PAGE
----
The federal government, notably under the current administration, continues to paint itself into a corner politically speaking regarding Mr. Obama’s pre-election promises to ‘fix the problem with medical marijuana’.
The Bureau of Alcohol, Tobacco and Firearms (ATF) issued a memorandum on September 21 to all gun dealers in the United States for the expressed purpose of informing them that they MUST discriminate against lawful medical cannabis patients and DENY them their Second Amendment right to buy and possess a firearm for hunting and/or personal protection.
The feds newest ‘clarifying’ memo regarding medical cannabis (proceeding the 2009 Ogden and 2011 Cole memos) is notable because members of NORML’s Legal Committee recently have been successfully challenging local and state law enforcement officials who’ve chosen to discriminate against lawful medical cannabis patients by denying them permits for a concealed weapon.
Why is it OK and does it make any sense at all for lawful medical patients who are prescribed powerful painkillers and sedatives to be able to enjoy their Second Amendment rights and responsibilities, but medical cannabis patients who want to hunt or have self-protection in their homes are overtly discriminated against by our own federal government?
This new ATF memo will provide an interesting test to see if the National Rifle Association really does support citizens’ rights to bear arms.
Great news today from Oregon’s Supreme Court (as compared to SCOTUS!) regarding personal responsibility and liberty in ruling for a medical cannabis patient who was denied their full Second Amendment rights simply because they use cannabis.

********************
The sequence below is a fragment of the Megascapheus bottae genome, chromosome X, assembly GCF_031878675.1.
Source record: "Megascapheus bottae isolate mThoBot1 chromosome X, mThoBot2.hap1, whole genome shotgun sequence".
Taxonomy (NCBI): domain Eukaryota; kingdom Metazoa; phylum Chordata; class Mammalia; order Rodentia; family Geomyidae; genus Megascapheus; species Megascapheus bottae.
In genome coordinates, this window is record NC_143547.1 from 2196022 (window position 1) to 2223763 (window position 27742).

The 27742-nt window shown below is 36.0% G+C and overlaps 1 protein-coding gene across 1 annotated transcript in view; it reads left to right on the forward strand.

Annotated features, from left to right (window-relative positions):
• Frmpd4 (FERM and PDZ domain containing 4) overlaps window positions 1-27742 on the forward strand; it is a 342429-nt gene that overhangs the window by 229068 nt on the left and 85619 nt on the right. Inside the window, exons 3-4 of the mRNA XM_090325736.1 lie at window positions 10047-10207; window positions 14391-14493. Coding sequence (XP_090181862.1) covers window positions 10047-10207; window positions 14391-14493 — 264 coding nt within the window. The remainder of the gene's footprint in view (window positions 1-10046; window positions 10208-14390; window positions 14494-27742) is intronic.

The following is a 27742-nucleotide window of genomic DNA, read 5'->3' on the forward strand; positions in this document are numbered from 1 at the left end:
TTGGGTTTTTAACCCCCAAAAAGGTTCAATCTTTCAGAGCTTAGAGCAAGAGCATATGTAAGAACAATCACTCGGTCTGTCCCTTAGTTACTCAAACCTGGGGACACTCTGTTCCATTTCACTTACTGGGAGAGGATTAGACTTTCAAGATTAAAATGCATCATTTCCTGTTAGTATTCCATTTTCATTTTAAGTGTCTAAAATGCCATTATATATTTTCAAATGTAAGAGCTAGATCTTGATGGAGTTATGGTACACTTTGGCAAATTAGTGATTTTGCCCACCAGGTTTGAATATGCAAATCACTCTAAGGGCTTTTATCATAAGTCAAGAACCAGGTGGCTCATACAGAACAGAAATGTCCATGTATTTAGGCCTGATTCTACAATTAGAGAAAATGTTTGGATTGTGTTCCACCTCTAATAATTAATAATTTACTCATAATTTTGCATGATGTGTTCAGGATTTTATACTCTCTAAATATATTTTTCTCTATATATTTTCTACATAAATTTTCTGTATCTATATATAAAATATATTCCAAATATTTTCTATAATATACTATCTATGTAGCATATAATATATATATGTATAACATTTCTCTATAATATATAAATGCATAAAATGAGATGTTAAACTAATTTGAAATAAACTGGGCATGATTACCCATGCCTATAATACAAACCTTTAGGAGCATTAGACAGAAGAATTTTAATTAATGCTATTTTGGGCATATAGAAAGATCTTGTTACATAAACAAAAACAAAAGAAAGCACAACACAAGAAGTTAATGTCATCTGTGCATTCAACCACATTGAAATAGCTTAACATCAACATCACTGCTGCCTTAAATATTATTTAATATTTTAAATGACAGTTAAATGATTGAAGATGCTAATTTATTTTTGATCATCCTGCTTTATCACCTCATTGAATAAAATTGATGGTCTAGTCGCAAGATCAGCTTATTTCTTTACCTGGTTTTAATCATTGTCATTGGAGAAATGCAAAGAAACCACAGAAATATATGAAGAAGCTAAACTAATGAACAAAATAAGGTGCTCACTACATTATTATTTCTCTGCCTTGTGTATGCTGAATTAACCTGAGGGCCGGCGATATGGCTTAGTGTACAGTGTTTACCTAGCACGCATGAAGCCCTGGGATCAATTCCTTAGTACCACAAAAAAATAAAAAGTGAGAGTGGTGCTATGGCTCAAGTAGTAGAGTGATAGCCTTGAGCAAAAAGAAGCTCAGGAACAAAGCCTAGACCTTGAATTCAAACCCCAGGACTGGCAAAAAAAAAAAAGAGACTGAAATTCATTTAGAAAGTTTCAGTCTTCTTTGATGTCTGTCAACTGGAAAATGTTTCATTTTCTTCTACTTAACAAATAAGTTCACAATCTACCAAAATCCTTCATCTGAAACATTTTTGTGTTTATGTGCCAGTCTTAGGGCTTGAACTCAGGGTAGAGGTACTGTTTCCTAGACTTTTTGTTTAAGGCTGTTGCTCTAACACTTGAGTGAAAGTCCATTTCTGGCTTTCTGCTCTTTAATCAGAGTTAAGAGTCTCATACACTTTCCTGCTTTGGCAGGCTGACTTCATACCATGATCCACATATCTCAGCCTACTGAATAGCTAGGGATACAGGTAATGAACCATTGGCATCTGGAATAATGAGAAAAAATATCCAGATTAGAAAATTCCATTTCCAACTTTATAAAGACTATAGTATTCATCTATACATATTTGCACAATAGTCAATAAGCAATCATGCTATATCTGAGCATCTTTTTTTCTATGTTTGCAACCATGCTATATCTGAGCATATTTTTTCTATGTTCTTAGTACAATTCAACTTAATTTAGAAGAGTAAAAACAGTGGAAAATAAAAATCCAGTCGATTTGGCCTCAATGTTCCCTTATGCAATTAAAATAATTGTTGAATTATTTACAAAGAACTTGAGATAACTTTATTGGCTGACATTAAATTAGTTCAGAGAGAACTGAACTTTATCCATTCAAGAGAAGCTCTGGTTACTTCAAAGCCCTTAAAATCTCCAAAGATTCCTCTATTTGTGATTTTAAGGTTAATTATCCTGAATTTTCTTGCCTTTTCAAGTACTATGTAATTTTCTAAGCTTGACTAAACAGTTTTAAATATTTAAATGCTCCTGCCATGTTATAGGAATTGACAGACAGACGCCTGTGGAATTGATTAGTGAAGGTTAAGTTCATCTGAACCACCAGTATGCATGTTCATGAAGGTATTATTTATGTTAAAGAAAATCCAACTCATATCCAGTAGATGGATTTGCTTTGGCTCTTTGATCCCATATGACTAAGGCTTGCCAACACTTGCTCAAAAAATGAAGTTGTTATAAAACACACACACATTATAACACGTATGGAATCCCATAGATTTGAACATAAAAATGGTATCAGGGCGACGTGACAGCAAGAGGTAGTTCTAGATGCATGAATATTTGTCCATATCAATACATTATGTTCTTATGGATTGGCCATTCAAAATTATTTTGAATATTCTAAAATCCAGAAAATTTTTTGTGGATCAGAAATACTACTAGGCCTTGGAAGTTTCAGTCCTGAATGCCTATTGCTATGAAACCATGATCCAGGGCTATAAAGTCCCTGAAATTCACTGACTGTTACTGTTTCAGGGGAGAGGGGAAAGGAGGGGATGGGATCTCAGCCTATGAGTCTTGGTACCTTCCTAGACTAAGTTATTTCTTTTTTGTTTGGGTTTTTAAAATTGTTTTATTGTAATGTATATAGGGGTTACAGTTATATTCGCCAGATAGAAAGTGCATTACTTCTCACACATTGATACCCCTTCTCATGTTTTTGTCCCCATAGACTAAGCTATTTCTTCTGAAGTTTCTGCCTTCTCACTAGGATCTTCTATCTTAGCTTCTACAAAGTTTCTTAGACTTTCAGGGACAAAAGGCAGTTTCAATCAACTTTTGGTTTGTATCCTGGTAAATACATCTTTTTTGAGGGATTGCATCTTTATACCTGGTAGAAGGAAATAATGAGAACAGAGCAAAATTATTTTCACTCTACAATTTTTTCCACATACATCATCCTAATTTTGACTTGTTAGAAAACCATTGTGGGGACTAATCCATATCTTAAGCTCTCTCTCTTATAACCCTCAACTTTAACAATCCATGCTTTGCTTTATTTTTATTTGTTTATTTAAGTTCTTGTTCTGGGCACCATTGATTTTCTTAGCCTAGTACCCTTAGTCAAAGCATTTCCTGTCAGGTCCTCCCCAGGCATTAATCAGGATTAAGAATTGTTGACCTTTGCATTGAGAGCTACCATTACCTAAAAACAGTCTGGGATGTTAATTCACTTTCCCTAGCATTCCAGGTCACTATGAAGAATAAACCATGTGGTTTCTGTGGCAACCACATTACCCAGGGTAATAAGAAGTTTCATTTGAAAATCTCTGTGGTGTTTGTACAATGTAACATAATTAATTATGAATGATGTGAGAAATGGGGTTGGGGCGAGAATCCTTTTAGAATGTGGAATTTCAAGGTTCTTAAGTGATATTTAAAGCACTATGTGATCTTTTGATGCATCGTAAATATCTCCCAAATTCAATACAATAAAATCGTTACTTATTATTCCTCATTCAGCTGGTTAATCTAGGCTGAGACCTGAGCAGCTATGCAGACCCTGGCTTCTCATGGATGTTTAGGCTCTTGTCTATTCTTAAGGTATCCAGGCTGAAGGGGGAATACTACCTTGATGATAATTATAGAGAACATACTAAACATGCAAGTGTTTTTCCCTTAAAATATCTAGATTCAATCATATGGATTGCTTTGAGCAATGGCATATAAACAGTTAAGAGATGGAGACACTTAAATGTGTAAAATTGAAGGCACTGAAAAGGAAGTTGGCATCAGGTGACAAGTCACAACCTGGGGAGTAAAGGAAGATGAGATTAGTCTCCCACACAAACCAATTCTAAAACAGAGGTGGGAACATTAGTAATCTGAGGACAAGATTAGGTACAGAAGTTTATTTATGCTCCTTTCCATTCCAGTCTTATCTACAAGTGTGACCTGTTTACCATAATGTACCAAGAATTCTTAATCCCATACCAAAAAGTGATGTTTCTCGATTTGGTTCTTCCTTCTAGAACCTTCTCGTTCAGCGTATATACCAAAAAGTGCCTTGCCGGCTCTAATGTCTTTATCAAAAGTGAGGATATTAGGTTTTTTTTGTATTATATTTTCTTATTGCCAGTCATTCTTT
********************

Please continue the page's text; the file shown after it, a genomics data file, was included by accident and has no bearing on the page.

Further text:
Mr. Berger’s remarks are found below announcing the case today on NORML’s network. The decision can be read here.
“To conclude: the sheriffs in this case are not excused from their duty under ORS 166.291(1) to issue CHLs to qualified applicants, without regard to the applicant’s use of medical marijuana, on the ground that issuance of CHLs to medical marijuana users would violate a federal prohibition on making false statements about the lawfulness of transferring firearms to such persons. Neither are the sheriffs excused from that statutory duty on the ground that it is preempted by federal law. The sheriffs were without authority to deny petitioner’s CHL applications.”
Full text of unanimous opinion, authored by the chief, issued 77 days after oral argument online here:
Many thanks to John Lucy, who has forgotten more obscure gun law (and facts) than I ever knew, to OPDS Appellate Section for meeting with John and I pre-argument for a discussion of potential questions, to Adelia Hwang for researching federal legislative history of the federal guncontrol act and to Kristin Stankiewicz for her research assistance onother issues; to Alan Silber of Roseland NJ for developing a judicialestoppel argument and to Bill Panzer of Oakland, CA for explaining it to me.
But mostly I am grateful for the courage of medical cannabis patients Paul Sansone, Steven Schwerdt, Eli Wallick and Cynthia Willis for standing up to the lawless Sheriffs of Washington and Jackson Counties, here in Oregon.
Lee Berger, Portland, OR
Associated Press coverage of the case is found here.